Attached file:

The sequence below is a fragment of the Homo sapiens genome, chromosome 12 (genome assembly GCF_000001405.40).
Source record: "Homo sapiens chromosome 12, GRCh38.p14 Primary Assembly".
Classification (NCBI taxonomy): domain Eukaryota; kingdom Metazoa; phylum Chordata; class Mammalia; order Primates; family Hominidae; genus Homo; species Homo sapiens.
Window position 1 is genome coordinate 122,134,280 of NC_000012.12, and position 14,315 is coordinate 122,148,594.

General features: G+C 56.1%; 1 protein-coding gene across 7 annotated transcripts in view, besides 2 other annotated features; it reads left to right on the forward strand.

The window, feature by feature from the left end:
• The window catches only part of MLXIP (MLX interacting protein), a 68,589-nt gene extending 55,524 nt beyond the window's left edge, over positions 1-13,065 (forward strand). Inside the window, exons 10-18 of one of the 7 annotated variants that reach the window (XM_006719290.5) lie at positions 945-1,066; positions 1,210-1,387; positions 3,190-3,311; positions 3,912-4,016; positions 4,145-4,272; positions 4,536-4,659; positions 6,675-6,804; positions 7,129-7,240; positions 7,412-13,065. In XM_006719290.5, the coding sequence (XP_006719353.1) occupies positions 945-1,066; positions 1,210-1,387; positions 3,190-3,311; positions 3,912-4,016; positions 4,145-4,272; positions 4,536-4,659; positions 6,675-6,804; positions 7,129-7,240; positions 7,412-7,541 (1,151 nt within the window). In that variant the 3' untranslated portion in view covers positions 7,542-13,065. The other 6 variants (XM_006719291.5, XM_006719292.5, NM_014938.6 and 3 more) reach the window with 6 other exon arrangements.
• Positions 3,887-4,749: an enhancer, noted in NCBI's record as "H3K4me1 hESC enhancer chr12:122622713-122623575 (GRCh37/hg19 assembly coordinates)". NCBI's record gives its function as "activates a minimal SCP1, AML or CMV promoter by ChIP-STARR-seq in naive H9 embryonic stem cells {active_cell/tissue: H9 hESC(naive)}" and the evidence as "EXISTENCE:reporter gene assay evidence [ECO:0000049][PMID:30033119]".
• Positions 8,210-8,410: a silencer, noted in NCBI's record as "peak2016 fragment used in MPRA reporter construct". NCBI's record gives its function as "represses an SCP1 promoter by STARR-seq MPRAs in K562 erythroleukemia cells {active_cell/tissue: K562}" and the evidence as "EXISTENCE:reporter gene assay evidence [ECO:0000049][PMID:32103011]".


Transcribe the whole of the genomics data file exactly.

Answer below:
The sequence below is a fragment of the Homo sapiens genome, chromosome 12 (genome assembly GCF_000001405.40).
Source record: "Homo sapiens chromosome 12, GRCh38.p14 Primary Assembly".
Classification (NCBI taxonomy): domain Eukaryota; kingdom Metazoa; phylum Chordata; class Mammalia; order Primates; family Hominidae; genus Homo; species Homo sapiens.
Window position 1 is genome coordinate 122,134,280 of NC_000012.12, and position 14,315 is coordinate 122,148,594.

General features: G+C 56.1%; 1 protein-coding gene across 7 annotated transcripts in view, besides 2 other annotated features; it reads left to right on the forward strand.

The window, feature by feature from the left end:
• The window catches only part of MLXIP (MLX interacting protein), a 68,589-nt gene extending 55,524 nt beyond the window's left edge, over positions 1-13,065 (forward strand). Inside the window, exons 10-18 of one of the 7 annotated variants that reach the window (XM_006719290.5) lie at positions 945-1,066; positions 1,210-1,387; positions 3,190-3,311; positions 3,912-4,016; positions 4,145-4,272; positions 4,536-4,659; positions 6,675-6,804; positions 7,129-7,240; positions 7,412-13,065. In XM_006719290.5, the coding sequence (XP_006719353.1) occupies positions 945-1,066; positions 1,210-1,387; positions 3,190-3,311; positions 3,912-4,016; positions 4,145-4,272; positions 4,536-4,659; positions 6,675-6,804; positions 7,129-7,240; positions 7,412-7,541 (1,151 nt within the window). In that variant the 3' untranslated portion in view covers positions 7,542-13,065. The other 6 variants (XM_006719291.5, XM_006719292.5, NM_014938.6 and 3 more) reach the window with 6 other exon arrangements.
• Positions 3,887-4,749: an enhancer, noted in NCBI's record as "H3K4me1 hESC enhancer chr12:122622713-122623575 (GRCh37/hg19 assembly coordinates)". NCBI's record gives its function as "activates a minimal SCP1, AML or CMV promoter by ChIP-STARR-seq in naive H9 embryonic stem cells {active_cell/tissue: H9 hESC(naive)}" and the evidence as "EXISTENCE:reporter gene assay evidence [ECO:0000049][PMID:30033119]".
• Positions 8,210-8,410: a silencer, noted in NCBI's record as "peak2016 fragment used in MPRA reporter construct". NCBI's record gives its function as "represses an SCP1 promoter by STARR-seq MPRAs in K562 erythroleukemia cells {active_cell/tissue: K562}" and the evidence as "EXISTENCE:reporter gene assay evidence [ECO:0000049][PMID:32103011]".